Hollywood and the European Film Industry


US films account for an average 68% of the European market. In return, European movies represent 5% of the North American box office. What are the reasons of such unbalance?  Some authors think that the dominant position of US companies comes from the higher identification of American films with the tastes of the European audience. Others argue that the Hollywood success is mainly due to its control of the distribution system.

European policy-makers have introduced the “quota system” to protect national industries and cultural identities. But such policy is both inefficient and old-fashioned:

– It is increasingly more difficult to identify the ‘nationality’ of a given film, which is often created by people from various countries and which is produced by a company owned by hundreds of small shareholders.

– Producers could pay most of their attention to flatter the agencies (usually controled by governments) which give the subsidies; the risk is to discard the preferences of cinema-goers.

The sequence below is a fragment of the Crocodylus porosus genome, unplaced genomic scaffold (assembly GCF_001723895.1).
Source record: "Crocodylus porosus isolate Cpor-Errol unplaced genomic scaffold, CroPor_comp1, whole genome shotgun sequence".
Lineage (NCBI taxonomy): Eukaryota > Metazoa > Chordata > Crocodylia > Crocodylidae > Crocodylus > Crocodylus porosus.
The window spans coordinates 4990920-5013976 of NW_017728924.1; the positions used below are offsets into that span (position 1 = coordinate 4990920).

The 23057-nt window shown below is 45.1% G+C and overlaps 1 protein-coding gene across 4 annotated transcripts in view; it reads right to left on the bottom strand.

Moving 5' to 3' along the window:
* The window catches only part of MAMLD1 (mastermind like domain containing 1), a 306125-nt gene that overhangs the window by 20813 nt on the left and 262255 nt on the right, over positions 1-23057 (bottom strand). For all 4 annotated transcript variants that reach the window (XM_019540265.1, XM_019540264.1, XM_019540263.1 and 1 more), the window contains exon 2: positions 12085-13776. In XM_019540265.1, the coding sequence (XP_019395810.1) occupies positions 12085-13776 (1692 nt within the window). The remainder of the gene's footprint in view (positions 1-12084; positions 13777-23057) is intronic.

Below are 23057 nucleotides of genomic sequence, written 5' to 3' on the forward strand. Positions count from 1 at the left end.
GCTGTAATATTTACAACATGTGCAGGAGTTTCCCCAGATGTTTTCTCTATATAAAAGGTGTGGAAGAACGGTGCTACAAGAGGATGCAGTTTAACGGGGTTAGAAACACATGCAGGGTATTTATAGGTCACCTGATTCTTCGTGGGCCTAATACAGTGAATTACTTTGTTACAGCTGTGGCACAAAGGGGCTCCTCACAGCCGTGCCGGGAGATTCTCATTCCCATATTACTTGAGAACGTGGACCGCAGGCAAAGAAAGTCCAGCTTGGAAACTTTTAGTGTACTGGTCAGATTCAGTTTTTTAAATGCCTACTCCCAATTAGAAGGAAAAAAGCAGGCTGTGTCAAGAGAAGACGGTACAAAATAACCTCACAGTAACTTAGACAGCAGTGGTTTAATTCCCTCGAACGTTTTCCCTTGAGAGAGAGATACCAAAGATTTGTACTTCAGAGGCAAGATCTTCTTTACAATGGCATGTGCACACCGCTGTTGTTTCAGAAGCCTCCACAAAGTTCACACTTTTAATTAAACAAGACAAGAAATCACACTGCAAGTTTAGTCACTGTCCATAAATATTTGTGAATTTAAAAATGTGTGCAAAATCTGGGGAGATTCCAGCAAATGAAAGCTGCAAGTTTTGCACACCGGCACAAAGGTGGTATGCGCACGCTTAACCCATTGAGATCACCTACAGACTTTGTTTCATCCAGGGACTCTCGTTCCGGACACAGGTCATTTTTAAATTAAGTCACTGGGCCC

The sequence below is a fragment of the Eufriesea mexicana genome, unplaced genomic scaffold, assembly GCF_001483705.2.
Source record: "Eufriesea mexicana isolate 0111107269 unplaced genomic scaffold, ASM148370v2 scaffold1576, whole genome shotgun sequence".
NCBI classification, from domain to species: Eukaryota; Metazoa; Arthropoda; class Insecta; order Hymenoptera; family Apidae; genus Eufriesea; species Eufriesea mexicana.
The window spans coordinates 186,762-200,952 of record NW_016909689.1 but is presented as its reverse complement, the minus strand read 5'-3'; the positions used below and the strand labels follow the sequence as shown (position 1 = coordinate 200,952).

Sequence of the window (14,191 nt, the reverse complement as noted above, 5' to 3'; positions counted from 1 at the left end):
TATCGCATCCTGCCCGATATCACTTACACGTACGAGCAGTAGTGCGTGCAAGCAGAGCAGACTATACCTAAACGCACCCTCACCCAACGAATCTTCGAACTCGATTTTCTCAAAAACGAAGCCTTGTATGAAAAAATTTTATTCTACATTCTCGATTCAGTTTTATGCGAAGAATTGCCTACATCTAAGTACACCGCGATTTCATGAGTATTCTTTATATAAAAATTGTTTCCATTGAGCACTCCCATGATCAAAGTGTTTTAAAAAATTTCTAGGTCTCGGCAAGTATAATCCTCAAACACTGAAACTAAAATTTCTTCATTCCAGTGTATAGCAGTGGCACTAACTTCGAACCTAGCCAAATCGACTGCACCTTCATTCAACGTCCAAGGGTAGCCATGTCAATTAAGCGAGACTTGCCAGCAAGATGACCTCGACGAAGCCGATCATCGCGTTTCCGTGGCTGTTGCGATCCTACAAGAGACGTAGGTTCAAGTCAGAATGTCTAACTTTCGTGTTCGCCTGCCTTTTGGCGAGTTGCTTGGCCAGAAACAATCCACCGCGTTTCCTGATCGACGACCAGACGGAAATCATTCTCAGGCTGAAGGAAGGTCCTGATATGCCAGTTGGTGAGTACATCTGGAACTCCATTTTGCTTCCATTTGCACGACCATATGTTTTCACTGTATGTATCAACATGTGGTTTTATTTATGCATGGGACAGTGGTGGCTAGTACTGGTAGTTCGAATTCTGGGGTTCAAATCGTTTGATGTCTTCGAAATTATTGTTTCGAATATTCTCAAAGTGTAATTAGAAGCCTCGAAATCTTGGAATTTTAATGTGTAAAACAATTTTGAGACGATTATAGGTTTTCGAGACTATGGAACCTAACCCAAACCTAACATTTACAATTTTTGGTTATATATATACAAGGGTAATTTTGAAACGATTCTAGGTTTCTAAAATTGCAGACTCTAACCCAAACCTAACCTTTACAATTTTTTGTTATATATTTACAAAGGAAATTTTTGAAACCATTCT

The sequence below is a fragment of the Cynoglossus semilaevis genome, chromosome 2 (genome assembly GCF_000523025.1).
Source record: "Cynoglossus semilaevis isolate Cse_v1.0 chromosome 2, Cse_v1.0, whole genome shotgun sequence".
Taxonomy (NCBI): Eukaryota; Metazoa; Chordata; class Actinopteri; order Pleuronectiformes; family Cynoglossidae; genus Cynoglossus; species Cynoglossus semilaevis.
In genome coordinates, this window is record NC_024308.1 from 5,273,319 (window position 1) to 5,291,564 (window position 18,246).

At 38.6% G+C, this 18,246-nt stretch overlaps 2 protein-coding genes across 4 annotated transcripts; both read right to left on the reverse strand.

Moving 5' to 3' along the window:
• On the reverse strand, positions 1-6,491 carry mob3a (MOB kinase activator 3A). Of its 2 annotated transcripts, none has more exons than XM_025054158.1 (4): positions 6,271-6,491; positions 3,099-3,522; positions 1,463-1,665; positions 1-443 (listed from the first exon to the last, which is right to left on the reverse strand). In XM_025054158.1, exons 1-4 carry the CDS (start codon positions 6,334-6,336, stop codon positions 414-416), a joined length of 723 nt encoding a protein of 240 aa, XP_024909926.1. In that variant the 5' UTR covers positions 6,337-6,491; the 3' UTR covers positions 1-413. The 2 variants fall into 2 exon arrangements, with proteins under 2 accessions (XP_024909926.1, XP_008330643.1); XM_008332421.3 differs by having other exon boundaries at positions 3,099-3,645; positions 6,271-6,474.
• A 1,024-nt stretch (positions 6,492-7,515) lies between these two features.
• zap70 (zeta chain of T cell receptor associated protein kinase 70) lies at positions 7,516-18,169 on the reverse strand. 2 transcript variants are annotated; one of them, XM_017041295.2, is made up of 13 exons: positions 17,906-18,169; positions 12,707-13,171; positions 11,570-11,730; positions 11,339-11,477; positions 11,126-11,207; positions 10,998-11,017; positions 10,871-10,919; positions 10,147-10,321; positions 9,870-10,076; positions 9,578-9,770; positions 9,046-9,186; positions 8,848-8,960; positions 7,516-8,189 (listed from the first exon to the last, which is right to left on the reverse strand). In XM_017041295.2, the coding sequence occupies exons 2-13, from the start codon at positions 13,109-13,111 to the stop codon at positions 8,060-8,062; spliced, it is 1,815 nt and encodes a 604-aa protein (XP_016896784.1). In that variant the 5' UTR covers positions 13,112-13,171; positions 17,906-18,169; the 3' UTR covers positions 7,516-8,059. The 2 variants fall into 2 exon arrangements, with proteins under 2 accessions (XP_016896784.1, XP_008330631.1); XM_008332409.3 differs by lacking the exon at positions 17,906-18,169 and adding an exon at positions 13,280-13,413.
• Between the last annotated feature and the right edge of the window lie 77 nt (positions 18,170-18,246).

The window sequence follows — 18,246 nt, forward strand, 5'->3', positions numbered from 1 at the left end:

– A strong quota system could be against the viewers’ interest.

Regulators should forbid some activities that distrort free competition like ‘block bookings’. This practice is used by the largest distributors to control the exhibition sector. Such abuse of a dominant position hurts the interests of consumers and exhibitors.

Policy-makers should implement some ways to foster efficiency and creativity of European organizations: grants to young film makers, subsidies for exchange of experiences between companies which can lead towards joint-ventures or joint-projects, financial advantages for investors in film production, or more transparency requirements.

It is time to find efficient substitutes of the “quota system”.

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